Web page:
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County of Dutchess v. CSX Transportation

September 10, 2009

COUNTY OF DUTCHESS, PLAINTIFF,
v.
CSX TRANSPORTATION, INC., AND APPROXIMATELY FIVE ACRES OF A RAILROAD RIGHT-OF-WAY LOCATED BETWEEN LAKE IN THE TOWN OF POUGHKEEPSIE AND WASHINGTON STREET IN THE CITY OF POUGHKEEPSIE, DEFENDANTS.



The opinion of the court was delivered by: Seibel, J.

MEMORANDUM DECISION MORGAN AND ORDER

Before the Court is Defendant CSX Transportation, Inc.'s ("CSX") Motion to Dismiss pursuant to Federal Rule of Civil Procedure 12(b)(1) on the ground that the Court lacks subject matter jurisdiction over this case. (Doc. 15.) Plaintiff County of Dutchess ("County") filed a Petition in Dutchess County Supreme Court on May 20, 2009, seeking condemnation of approximately five acres of a railroad right-of-way in Poughkeepsie, New York, owned by CSX (the "Property"). CSX removed the case to this Court on June 18, 2009. (Doc. 1.)

The Court assumes the Parties' familiarity with the relevant factual and procedural background of this case, both before this Court and before the Surface Transportation Board ("STB").*fn1 In brief, on June 29, 2004, CSX filed a petition with the STB, seeking, pursuant to 49 U.S.C. § 10502, an exemption from the prior approval requirements set forth in 49 U.S.C. § 10903 in order to discontinue service over and abandon the Property and remove it from the national rail system.*fn2 (Decl. of Ronald L. Wozniak in Opp'n to Mot. to Dismiss ("Wozniak

Decl.") ¶ 7, Ex. C; Decl. of Kim Rice Bongiovanni in Supp. of CSX's Not. of Removal ("Bongiovanni Decl.") Ex. 1.) .) On July 7, 2004, the County filed a request with the STB for the issuance of a Notice of Interim Trail Use ("NITU") and for a public use condition, which, if granted, would maintain the Property's inclusion in the national rail system and preserve the Property for future trail (and, theoretically, rail) use. (Wozniak Decl. ¶ 8, Ex. D.)

On October 15, 2004, the STB issued a decision, granting CSX's request for an exemption, subject to trail use, public use, and environmental and other conditions. (Bongiovanni Decl. Ex. 1.) Further, the STB gave CSX and the County a time limit within which to negotiate the NITU and acquisition of the property for public use -- a limit that was extended upon the Parties' request numerous times, most recently to September 19, 2009. (Wozniak Decl. Ex. F; Decl. of William P. Byrne in Supp. of CSX's Mot. to Dismiss ("Byrne Decl.") Exs. 1, 2.) On March 23, 2009, the STB also extended to November 18, 2009, the deadline for CSX to file a notice of consummation of abandonment of the Property. (Wozniak Decl. Ex. F.) Frustrated with the pace of the negotiations, the County initiated the instant condemnation proceeding, seeking a fee simple absolute interest in the Property for use as part of the Dutchess Rail Trail, a hiking and cycling trail, which is set to be unveiled in October of this year. (Hr'g Tr., July 1, 2009, 4 ("We spent numerous days and years trying to negotiate with CSX to no avail. Finally, when we recognize[d] . . . the urgency of it by October of this year for the proceedings that will take place at the Poughkeepsie Bridge, we had to somehow acquire this property.").)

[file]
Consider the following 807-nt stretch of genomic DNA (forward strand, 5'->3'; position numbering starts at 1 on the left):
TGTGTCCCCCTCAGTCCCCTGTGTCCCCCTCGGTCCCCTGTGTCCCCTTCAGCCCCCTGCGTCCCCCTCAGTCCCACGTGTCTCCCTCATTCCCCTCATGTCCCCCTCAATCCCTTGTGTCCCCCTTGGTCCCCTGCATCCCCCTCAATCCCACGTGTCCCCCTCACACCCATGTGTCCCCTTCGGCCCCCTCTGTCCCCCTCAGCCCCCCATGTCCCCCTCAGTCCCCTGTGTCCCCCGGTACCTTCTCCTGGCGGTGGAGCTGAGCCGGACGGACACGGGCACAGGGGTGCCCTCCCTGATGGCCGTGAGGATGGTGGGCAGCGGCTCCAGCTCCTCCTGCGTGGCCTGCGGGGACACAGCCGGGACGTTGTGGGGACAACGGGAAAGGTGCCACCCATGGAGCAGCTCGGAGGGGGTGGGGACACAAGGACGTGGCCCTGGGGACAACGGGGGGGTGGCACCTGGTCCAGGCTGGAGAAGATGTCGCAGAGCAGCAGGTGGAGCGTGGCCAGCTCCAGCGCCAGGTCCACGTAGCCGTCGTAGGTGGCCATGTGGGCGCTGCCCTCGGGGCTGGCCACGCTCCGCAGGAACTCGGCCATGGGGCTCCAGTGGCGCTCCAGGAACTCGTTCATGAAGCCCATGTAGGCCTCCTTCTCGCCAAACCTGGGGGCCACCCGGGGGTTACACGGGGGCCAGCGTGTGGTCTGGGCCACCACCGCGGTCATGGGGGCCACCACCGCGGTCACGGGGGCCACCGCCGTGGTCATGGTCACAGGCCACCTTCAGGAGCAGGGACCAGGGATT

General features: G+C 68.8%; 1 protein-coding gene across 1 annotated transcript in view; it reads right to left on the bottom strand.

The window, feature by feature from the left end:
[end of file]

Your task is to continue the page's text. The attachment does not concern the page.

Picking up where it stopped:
Pursuant to the ICCTA, Congress has entrusted the STB with the plenary and exclusive authority to determine the fate of rail property through abandonment proceedings. See 49 U.S.C. §§ 10101 et seq. "The exclusive and plenary nature of the [STB's] authority to rule on carriers' decisions to abandon lines is critical to the congressional scheme, which contemplates comprehensive administrative regulation of interstate commerce." Chi. & N. W. Transp. Co. v. Kalo Brick & Tile Co., 450 U.S. 311, 319 (1981). The ICCTA provides that:

[t]he jurisdiction of the [STB] over . . . transportation by rail carriers [and] . . . the construction, acquisition, operation, abandonment, or discontinuance of spur, industrial, team, switching, or side tracks, or facilities, even if the tracks are located, or intended to be located, entirely in one State, is exclusive[, and] . . . the remedies provided under this part . . . with respect to regulation of rail transportation are exclusive and preempt the remedies provided under Federal or State law.